Tokyo-based IHI will join MITEI’s Low-Carbon Energy Center for Carbon Capture, Utilization, and Storage to reduce greenhouse gases and advance clean energy.
With sights set on global greenhouse gas reduction, Tokyo's IHI Corporation has joined the MIT Energy Initiative (MITEI). IHI, a global engineering, construction, and manufacturing company, recently signed a three-year membership agreement with MITEI's Low-Carbon Energy Center for Carbon Capture, Utilization, and Storage (CCUS).
The center is one of eight Low-Carbon Energy Centers that MITEI has established as part of the Institute's Plan for Action on Climate Change, which calls for strategic engagement with industry to solve the pressing challenges of decarbonizing the energy sector with advanced technologies. The centers build on MITEI's existing work with industry members, government, and foundations.
"It is a source of great pleasure for IHI to be collaborating with the MIT Energy Initiative," says Kouichi Murakami, IHI's managing executive officer. "The rapid change in the global energy business, as well as the immense need for low-carbon energy, make large-scale innovation necessary. IHI is looking forward to solving energy challenges in concert with the great minds at MIT."
IHI's membership in the CCUS center stems from the company's commitment to developing technologies to reduce global greenhouse gas emissions. The company is also interested in research projects focusing on low-carbon energy technologies, as well as on the future of the electric utility.
"Carbon capture, utilization, and storage represent an important tool in our arsenal for combatting climate change as part of the transition to a low-carbon future, given the dominant role of hydrocarbons in today's power generation systems," says MITEI Director Robert C. Armstrong. "IHI's support of MIT research will help advance energy technology innovation in this critical area, as well as deployment at critical commercial scales."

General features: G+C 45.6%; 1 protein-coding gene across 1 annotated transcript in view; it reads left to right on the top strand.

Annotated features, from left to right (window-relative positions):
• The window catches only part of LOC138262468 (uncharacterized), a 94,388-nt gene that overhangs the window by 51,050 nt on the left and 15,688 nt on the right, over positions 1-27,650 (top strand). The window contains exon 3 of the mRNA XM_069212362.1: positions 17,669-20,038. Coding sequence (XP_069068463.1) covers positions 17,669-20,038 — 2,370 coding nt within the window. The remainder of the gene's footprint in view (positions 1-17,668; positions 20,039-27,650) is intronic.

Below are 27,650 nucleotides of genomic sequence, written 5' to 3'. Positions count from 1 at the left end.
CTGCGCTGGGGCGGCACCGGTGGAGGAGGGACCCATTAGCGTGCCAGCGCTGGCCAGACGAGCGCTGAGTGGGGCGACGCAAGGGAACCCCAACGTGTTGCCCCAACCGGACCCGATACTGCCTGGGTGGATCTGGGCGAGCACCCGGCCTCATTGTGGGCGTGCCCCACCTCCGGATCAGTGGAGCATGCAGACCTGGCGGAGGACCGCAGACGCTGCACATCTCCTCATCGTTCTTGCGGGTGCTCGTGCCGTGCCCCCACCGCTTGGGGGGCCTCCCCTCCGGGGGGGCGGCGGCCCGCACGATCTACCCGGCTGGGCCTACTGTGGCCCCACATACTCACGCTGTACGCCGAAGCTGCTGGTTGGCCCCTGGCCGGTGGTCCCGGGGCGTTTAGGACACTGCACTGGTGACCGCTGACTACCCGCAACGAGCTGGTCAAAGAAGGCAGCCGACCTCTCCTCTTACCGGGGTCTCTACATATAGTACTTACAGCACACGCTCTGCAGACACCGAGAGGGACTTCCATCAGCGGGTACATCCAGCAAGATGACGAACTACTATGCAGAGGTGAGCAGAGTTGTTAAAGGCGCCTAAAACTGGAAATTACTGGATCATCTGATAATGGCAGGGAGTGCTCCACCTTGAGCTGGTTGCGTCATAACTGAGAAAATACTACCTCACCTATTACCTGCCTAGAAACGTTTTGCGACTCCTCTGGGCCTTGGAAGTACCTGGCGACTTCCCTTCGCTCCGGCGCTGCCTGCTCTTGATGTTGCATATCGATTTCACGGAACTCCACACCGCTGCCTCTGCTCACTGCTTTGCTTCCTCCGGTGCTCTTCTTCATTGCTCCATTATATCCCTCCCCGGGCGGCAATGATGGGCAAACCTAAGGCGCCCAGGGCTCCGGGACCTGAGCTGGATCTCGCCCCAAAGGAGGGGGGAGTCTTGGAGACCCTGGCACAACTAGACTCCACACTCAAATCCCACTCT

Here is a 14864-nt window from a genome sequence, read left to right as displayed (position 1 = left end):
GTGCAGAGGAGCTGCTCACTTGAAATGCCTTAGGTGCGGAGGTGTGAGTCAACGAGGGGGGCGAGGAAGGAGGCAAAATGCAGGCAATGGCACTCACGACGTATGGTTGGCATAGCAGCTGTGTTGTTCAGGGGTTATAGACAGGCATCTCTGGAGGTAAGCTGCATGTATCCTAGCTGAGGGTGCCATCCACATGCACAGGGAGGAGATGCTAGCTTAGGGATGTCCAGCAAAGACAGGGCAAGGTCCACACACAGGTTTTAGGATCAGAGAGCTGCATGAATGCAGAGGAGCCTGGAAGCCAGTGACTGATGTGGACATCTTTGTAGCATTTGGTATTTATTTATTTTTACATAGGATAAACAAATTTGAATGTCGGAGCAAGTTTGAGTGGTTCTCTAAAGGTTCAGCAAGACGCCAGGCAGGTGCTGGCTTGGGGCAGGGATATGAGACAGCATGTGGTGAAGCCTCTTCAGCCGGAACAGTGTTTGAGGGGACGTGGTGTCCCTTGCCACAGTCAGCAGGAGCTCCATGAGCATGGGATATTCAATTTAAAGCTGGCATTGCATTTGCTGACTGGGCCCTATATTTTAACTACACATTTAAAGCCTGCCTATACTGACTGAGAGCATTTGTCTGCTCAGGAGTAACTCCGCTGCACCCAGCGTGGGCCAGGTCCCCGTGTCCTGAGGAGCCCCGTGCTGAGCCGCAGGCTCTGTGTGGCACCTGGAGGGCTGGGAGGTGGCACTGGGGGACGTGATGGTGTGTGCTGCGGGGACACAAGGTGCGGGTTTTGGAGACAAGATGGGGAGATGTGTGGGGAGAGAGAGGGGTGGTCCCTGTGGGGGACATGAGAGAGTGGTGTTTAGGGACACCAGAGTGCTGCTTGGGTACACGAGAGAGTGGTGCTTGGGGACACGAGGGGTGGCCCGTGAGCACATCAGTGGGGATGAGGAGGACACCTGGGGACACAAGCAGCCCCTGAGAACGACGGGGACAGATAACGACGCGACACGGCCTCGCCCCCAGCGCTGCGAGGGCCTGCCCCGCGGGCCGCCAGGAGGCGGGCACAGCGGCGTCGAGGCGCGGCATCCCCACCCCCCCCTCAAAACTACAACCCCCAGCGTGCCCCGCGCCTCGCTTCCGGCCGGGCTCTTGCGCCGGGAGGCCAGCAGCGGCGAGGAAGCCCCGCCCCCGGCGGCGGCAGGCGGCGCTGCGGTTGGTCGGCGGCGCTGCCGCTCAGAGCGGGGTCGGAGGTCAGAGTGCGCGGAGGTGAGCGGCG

MITEI's CCUS center draws upon a wide range of expertise, from chemistry to biology to engineering, to scale up affordable carbon capture, utilization, and storage technologies. CCUS encompasses an array of technologies that seek to reduce carbon dioxide emissions into the atmosphere by capturing it from sources such as thermal power plants and converting it into valuable products, or compressing and storing it indefinitely in the Earth's crust. Faculty from various MIT departments are conducting research that includes new approaches to the efficient capture of carbon dioxide from a wide range of sources in the power and manufacturing industries and in the transport sector; the conversion of carbon dioxide into fuels and specialty and commodity chemicals using molecular-level engineering; and the prevention of seismicity and fault leakage during geologic carbon dioxide storage.
In addition to funding research, IHI's membership will support MIT's technoeconomic assessment program, which analyzes the technical and economic potential of various CCUS technologies with a particular focus on scalability and system integration. The program, led by MITEI Director of Research Francis O'Sullivan, also explores carbon mitigation scenarios, consolidating policy perspectives with technological viewpoints. The current focus is on helping chart a CCUS development program that will help make the technology more cost-effective, and support its more rapid scaling and deployment.
"As the Asia-Pacific region has experienced substantial economic growth, there has been a corresponding rise in carbon dioxide emissions — which is why it is so valuable to have companies like IHI that are committed to greenhouse gas emissions reductions," says Wendy Duan, manager of the Asia-Pacific Energy Partnership Program at MITEI. "We are very pleased to welcome IHI as a MITEI member and look forward to working with them."